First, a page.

MLB's best home plate umpires aren't working its biggest games
Before the robots take over - at least behind home plate - Major League Baseball ought to try something seemingly obvious: employ its best ball-strike callers as home plate umpires in the playoffs.
Remarkably, that's not something MLB is doing.
As many of those watching have noticed, umpires are having a tough time this postseason - whether it be down the first-base line or behind the plate. Those struggles were highlighted Tuesday night in Game 4 of the ALCS when home plate umpire Laz Diaz missed 21 ball and strike calls, including some crucial ones. Those calls gave the Houston Astros a nearly full-run advantage over the Boston Red Sox, according to Ump Scorecards. The Red Sox believe a missed strike call contributed to many more runs allowed in the ninth inning. By any measure, it was a poor performance.
And it's not as if Diaz is one of MLB's best ball-strike callers and happened to have an off night. He ranked 64th out of 74 full-time umpires in strike-zone accuracy this season, according to Boston University finance professor Mark Williams' UmpScores database, which evaluates umpires based on pitch-tracking technology.
According to Williams' "bad-call rate" metric, 9.6% of Diaz's ball-strike decisions were incorrect this season. The major-league average among full-time umpires was 8.3%.
Of the 25 call-up umpires utilized this year, none posted a worse score than Diaz. Overall, he ranked 89th among the 99 umpires who worked behind home plate this season, as tracked by Williams' app.
Diaz is not alone. Of the 28 umpires to call postseason games through Wednesday, half rated as below-average ball-strike callers in 2021. That includes fellow bottom-quartile performers like Joe West (9.8% bad-call rate), Ron Kulpa (10%), and Rob Drake (10.4%).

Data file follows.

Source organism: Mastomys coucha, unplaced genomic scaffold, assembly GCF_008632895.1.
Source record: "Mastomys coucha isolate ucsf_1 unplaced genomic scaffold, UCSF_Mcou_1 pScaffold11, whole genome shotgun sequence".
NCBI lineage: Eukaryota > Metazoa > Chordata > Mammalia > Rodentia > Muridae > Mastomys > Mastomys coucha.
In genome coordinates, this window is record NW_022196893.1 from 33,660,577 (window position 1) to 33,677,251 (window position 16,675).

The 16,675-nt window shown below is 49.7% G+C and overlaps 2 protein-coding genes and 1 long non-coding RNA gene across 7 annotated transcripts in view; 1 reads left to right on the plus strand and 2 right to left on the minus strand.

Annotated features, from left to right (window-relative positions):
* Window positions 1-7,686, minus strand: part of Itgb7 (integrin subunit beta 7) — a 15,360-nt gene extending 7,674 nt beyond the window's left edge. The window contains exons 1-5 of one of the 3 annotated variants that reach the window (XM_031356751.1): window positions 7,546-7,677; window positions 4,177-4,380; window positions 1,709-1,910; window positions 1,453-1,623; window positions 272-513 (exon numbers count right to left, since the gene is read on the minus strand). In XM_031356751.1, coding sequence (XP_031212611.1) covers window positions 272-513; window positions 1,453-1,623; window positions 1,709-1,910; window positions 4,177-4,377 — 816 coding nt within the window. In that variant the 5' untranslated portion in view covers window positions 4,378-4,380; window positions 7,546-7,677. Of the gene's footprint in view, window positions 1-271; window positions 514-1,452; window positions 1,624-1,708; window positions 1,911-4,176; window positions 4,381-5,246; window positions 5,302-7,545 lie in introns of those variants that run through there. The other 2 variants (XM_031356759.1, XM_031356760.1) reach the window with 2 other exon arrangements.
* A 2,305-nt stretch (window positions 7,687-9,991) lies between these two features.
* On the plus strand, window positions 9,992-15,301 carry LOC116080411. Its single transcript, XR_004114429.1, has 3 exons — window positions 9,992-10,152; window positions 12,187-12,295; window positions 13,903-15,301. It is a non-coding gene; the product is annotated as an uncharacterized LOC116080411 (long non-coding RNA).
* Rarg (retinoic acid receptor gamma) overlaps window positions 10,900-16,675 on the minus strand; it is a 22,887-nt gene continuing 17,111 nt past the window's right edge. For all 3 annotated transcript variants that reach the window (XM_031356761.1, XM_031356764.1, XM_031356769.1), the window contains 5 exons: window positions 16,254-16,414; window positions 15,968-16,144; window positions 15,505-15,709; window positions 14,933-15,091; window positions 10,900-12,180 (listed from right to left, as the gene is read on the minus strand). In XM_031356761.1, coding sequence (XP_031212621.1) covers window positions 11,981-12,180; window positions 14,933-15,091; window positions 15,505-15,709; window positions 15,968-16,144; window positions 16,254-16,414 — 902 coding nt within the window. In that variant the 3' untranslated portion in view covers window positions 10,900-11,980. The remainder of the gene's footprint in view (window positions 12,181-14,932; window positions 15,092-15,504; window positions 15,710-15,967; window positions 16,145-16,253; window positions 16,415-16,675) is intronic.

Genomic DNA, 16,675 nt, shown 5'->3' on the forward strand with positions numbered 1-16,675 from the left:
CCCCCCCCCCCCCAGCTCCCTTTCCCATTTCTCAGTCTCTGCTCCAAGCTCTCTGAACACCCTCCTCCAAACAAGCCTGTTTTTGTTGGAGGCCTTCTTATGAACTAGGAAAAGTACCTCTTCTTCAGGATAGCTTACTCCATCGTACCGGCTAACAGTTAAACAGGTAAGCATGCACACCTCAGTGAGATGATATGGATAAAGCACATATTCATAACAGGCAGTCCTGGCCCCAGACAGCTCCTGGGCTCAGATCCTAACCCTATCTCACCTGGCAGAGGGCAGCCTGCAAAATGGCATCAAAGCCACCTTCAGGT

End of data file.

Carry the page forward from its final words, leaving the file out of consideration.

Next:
According to data collected by Ump Scorecards, ball-strike calls have deteriorated in the playoffs, with officials posting a collective poor-call rate of 6.9% in the postseason compared to 6.4% in the regular season.
Tripp Gibson, the best ball-strike caller among full-time umpires (6.4% bad-call rate), received a home-plate assignment this October, working Game 1 of the NLCS. Alan Porter, ranked No. 2 among full-timers, is part of the ALCS crew and would be in line to be behind the plate for Game 6. World Series assignments, meanwhile, have not yet been announced.
But, according to Williams' database, Gibson, Pat Hoberg, and James Hoye are the only top-13 full-time performers to work behind the plate so far this postseason. It was a similar story in the 2019 playoffs. This is not an outlier season.
Like players, umpires' performance generally declines with age.
As Williams previously pointed out to The Wall Street Journal, younger umpires seem to be better behind the plate. The average service time among the best full-time umpires this season - the 27 umps with bad-call rates below 8% - was 8.8 years.
Moreover, the call-up umps - the youngest cohort of umpires - were better than the full-time umps in the regular season. As a group, they posted a 7.8% bad-call rate.
The average service time for MLB umpires during the regular season was 15.1 seasons. The average service time for playoff game-callers is 16.5 seasons.
West is in his 44th year as a major-league umpire and was selected to work the plate for the NL wild-card game - one last plum, perhaps, before he retires at the end of the season.
Umpiring officials and MLB will tell us there are other factors to consider, such as game management. But while there are intangible areas that certainly have some value, ball-strike calls ought to be an overwhelming consideration. MLB shouldn't prioritize service time over performance for the most important games of the year. The data exists. There is no guessing as to who gets it right most often.
To err is human, of course. It's impossible to get 100% of ball-strike calls correct, especially when pitchers are throwing faster and have more extreme breaking balls than ever before. The best umpires still miss more than 5% of calls. That's why the sport seems to be on an inevitable march toward an automated zone, something already being tested in some minor leagues. Baseball will be better when bad-call rates shrink below those of even the most skilled humans. That's especially true after a season in which batters hit .337 on 2-1 counts and .155 on 1-2 counts. Every call matters.
Until the robots arrive, MLB and its umpires ought to do what's best for the game, not for umpires. Get the best ball-strike umpires behind the plate in October when the games - and calls - matter most.
Travis Sawchik is theScore's senior baseball writer.
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